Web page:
Sometimes a fashion item comes out of hibernation and you have to think, should I go for it, or is it just a passing fancy?
The last time we wore ponchos, Kate Jackson was the Courteney Cox of the airwaves.
Ponchos resurfaced in the fall 1999 collections of Ralph Lauren, Max Azria for BCBG and Anna Sui. Then we saw them on "Ally McBeal," being worn by Nelle Porter (Portia de Rossi), who may very well be the luckiest character on TV. She gets to canoodle with the show's only sane bachelor, John "The Biscuit" Cage. And she's spared the "I'm a lawyer, no, I'm a slut" wardrobes of the rest of the cast. Instead, she's allowed to wrap herself in the warmest of outfits, including those ponchos. Even Calista Flockhart herself, out of her "Ally" character, has been seen in one.
Which tells us the poncho is indeed hot. But is this winter too late to buy one?
"I am surprised," said Kay Sides, owner of Hatch, who represents a number of young designers in her showroom at L.A.'s New Mart. She expected ponchos to "trend down," which is fashion-ese for "yesterday's mashed potatoes."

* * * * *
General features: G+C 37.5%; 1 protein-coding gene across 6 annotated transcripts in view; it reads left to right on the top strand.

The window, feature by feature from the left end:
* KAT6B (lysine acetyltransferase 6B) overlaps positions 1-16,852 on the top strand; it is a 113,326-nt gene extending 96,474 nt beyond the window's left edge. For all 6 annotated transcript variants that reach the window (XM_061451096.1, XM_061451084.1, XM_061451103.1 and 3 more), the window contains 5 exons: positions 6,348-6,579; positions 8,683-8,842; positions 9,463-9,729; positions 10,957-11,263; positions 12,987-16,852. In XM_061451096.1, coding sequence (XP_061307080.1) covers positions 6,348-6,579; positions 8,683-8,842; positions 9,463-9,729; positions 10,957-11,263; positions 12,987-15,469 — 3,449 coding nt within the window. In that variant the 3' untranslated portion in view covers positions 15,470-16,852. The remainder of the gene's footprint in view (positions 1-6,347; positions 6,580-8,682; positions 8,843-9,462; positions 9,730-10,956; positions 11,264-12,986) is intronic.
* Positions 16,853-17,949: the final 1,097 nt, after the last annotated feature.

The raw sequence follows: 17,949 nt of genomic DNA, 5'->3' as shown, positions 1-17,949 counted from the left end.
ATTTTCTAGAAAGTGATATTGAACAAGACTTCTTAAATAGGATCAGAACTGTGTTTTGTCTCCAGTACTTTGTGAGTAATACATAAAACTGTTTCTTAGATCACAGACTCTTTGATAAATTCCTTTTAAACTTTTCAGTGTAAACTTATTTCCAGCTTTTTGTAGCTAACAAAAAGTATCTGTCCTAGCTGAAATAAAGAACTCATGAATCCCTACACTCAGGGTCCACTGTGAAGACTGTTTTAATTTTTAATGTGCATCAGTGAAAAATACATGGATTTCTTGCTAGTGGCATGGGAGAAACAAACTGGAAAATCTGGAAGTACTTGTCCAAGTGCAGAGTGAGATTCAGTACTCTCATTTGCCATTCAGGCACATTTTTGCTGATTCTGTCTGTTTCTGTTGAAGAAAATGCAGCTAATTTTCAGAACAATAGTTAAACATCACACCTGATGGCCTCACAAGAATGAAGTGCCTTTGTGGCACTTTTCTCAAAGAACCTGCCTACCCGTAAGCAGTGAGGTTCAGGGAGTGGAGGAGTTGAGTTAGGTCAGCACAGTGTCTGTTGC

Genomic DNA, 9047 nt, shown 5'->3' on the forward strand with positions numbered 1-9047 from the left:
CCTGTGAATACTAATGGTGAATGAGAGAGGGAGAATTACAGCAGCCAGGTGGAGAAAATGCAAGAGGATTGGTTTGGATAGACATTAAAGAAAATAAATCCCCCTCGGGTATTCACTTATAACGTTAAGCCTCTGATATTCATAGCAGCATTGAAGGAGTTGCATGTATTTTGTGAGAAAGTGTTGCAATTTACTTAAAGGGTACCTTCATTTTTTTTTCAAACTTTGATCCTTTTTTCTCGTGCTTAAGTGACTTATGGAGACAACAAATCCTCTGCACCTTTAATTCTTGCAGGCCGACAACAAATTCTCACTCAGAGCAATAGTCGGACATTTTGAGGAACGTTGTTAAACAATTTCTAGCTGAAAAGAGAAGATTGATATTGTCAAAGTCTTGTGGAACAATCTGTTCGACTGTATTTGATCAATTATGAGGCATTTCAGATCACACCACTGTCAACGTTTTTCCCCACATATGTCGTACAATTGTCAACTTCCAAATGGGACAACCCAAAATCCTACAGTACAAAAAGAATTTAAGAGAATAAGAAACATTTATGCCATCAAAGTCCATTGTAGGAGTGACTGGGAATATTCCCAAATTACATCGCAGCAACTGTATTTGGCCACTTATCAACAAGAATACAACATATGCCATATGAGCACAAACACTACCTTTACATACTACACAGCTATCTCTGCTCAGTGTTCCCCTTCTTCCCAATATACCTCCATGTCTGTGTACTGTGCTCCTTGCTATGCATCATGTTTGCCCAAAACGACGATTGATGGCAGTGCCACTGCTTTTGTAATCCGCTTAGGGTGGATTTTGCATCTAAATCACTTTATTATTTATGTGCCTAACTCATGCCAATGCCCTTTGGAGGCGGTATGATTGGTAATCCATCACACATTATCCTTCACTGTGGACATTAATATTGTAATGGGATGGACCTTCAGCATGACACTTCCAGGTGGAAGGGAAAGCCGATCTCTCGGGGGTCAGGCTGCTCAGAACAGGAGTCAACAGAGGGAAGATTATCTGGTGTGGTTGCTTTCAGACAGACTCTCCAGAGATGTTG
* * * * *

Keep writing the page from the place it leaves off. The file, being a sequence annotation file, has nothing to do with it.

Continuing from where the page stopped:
"We saw them last fall in a very big way," Sides said. And the customer was young and carefree. But ponchos have evolved for a more grown-up customer.
Longer, more luxurious ponchos are available from the likes of William B, Catherine Malandrino (a designer for Diane von Furstenberg) and Marc Jacobs for Louis Vuitton. Prices range from $200 to $450, although Vuitton's will cost much more.
The newer ponchos are in cashmere, silk and weaves. And the handcrafted ones are still hot among younger women and teens.
"Everybody's buying them, ranging from young girls to our crossover customer [career woman]," said Harriet Sustarsic, executive vice president of merchandising for Charlotte Russe and Rampage, two chains that cater to young shoppers.
Rampage and Charlotte Russe started selling ponchos for back-to-school. "They've transcended back-to-school to holiday and now to spring," Sustarsic said.
Ponchos, first worn in Mexico, were popularized for high fashion by designer Bonnie Cashin, who died earlier this month. Cashin was said to have developed a taste for layered clothing because of the frequently changing weather in Northern California.